Tuesday, March 15, 2011

What About Mary?

Brian Williams and Lester Holt, I beg you--please, please, please tell me: Did Mary Thornberry make it safely out of Sendai after the tsunami? Did she take her rolling pin with her? Don't keep me in suspense. I have to know.

For those who may not remember: Last month, Nightly News spent an astonishing total of 14 minutes reporting on Mary Thornberry, an American who was living in Cairo during the recent protests and regime change. They updated us almost nightly on Mary's status instead of spending that time reporting on the more far-reaching and important events unfolding in Cairo and throughout Egypt. And once Mary got back to the U.S., Brian spent an additional three-and-a-half excruciating minutes interviewing her, as if her story had some relevance for anyone outside her circle of family and friends. Well, now they're at it again. On Monday's broadcast, Ann Curry spent four minutes looking for the next Mary Thornberry. She introduced us to some Japanese people searching for family members and then focused on a California woman who was unable to locate her sister near the quake site. And can you believe it--Curry found the missing sister! Hallelujah! It's only too bad that Curry found her so quickly. Otherwise, they could have dragged it out for days or weeks and devoted 10, 20 or 30 minutes of valuable news time to finding one person. Curry's story was even a bigger waste of time when you consider that Nightly News didn't even air on Sunday (because golf was more important), so they had two days worth of news they should have been reporting instead of chasing down one missing person. Call me strange, but when I tune into the news, I expect to see news. If I want to see stories about people searching for missing relatives, I'll watch reruns of "Without A Trace". But I'm sure the Nightly News producers don't care. Undoubtedly, they're already hot on the trail of their next Mary Thornberry. Because if there's one thing Brian and his producers understand, it's that stories with a strong emotional component earn higher ratings than boring old straight news stories. It's a certainty that over the next few days and weeks, Nightly News viewers will be seeing a lot of tearful reunions. I can already hear Peaches & Herb singing the soundtrack to these stories: "Reunited, and it feels so good...."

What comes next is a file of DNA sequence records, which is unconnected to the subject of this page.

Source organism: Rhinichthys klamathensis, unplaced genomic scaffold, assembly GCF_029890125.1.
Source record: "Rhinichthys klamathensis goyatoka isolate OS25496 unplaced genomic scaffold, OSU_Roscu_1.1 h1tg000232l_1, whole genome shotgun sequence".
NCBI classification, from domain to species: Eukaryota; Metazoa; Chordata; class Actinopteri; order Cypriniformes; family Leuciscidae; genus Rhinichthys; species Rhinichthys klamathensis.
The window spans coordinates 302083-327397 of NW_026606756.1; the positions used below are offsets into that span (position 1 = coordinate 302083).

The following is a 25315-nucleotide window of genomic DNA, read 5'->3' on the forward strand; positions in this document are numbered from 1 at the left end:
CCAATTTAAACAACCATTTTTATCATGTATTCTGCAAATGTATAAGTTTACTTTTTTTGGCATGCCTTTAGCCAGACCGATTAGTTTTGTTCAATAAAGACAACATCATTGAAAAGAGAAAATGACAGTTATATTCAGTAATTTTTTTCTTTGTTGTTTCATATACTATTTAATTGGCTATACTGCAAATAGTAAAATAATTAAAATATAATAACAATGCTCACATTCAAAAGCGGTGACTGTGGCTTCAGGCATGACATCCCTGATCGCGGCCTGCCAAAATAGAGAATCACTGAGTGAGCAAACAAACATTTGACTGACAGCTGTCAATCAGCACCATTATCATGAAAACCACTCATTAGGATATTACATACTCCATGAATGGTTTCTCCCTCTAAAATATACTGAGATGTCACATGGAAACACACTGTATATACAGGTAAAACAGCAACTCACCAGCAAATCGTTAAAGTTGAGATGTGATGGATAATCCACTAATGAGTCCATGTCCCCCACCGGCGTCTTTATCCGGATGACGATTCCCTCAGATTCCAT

No comments:

Post a Comment